Since this month’s topic seems to have a lot of people stumped, we decided to have each member of our staff reflect on the question: What is Modesty? Our Writing Intern, Nermine Mohamed, offers her perceptive today as Muslim and as a woman. Her answer shows incredible wisdom and gives us all a touching image of modesty to consider.
When I think of the word “modesty” what comes to mind is not a specific appearance, dress, or behavior, but more like a combination of everything: a certain lifestyle, a certain aura that surrounds and frames a person. It is a tone that is never too loud or too self-assured, it hovers between confidence, uncertainty and accepting that you can always be wrong. Being ready to listen more than talking, feeling no need to stress your own ideas among a group, always thinking before speaking, making sure that what you say is of value and not just noise to fill in the silent gaps. It is knowing when to talk and when to be silent and also knowing that silence is not a bad thing at all! Not everything has to be spoken. It is being comfortable with oneself. The way we look, the way we talk, the way we behave among people. Modesty does not mean not drawing any attention to ourselves, but it means drawing attention to the right things, the meaningful things. It is how we behave as if no one is watching us, seeking no praise or compliments for being who we are: natural, unassuming, effortless, no need to be anyone but ourselves. It is like a breeze, caressing one’s skin. Always soft, nice, kind, and caring, it spreads out positive and good feelings and makes you feel at ease, never making a fuss, but simply passing by without you even noticing.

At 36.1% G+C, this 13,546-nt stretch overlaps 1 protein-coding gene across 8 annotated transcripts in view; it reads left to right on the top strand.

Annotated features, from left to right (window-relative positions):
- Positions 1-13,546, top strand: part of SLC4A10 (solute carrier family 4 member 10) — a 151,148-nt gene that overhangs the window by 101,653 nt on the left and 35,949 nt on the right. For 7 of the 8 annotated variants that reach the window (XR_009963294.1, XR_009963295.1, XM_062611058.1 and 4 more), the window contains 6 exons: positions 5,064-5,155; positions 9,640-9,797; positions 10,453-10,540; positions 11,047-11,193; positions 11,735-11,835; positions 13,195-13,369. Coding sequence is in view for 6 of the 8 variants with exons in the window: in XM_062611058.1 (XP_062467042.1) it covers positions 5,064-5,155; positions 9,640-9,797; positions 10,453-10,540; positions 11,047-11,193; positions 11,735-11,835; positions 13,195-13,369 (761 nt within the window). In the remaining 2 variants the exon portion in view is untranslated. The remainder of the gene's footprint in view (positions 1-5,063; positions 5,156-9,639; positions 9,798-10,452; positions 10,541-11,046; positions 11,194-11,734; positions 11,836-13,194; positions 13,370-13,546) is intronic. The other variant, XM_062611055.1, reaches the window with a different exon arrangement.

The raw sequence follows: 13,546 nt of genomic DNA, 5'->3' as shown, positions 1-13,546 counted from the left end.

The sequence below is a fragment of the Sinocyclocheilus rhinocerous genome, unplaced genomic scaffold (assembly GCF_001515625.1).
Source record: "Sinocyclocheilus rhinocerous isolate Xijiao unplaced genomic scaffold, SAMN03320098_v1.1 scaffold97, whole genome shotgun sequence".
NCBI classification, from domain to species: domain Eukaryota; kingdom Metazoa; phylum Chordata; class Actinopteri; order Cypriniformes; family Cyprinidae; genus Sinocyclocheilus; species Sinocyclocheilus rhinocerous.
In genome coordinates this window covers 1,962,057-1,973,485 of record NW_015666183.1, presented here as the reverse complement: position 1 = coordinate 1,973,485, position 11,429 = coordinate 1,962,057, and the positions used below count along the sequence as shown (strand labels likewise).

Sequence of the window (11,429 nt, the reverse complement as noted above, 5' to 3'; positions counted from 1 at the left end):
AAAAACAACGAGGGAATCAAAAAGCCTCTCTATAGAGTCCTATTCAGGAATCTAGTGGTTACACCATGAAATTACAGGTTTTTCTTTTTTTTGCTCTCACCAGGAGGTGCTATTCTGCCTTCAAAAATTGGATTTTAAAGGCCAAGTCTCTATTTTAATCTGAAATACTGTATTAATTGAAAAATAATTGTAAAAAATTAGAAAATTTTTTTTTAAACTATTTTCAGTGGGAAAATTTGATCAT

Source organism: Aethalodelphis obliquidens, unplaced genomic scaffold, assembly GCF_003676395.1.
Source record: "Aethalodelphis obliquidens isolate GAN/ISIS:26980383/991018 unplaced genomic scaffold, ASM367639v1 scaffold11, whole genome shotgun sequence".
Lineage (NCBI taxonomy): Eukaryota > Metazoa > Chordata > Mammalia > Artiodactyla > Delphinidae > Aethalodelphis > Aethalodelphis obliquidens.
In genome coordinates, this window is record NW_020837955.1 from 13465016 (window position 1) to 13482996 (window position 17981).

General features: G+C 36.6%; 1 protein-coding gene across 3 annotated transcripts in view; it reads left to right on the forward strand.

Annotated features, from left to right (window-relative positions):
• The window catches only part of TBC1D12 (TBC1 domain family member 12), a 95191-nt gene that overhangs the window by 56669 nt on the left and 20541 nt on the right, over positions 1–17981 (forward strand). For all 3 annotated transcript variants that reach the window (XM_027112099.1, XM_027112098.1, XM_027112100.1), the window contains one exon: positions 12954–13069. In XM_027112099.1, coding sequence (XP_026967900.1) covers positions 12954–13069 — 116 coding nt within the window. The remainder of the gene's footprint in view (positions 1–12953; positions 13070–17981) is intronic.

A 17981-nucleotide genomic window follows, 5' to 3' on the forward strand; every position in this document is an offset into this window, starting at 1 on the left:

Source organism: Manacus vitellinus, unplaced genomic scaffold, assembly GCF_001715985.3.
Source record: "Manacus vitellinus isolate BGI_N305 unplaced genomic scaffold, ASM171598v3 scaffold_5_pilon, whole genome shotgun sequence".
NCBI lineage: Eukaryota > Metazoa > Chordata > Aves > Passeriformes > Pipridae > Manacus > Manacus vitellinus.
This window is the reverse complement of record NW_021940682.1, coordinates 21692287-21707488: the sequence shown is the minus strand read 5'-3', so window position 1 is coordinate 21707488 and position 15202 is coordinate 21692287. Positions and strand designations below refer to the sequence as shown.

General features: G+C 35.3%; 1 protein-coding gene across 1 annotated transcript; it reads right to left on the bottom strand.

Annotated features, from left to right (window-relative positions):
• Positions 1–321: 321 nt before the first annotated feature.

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What you describe stands quite apart from so much of our consumer culture outlook.
I’ve seen it, too, in Mennonite, Brethren, and Quaker women today — not all of them maintaining the historic Plain Dress, either, but nevertheless living along the lines you define.
Thanks for helping raise the awareness.
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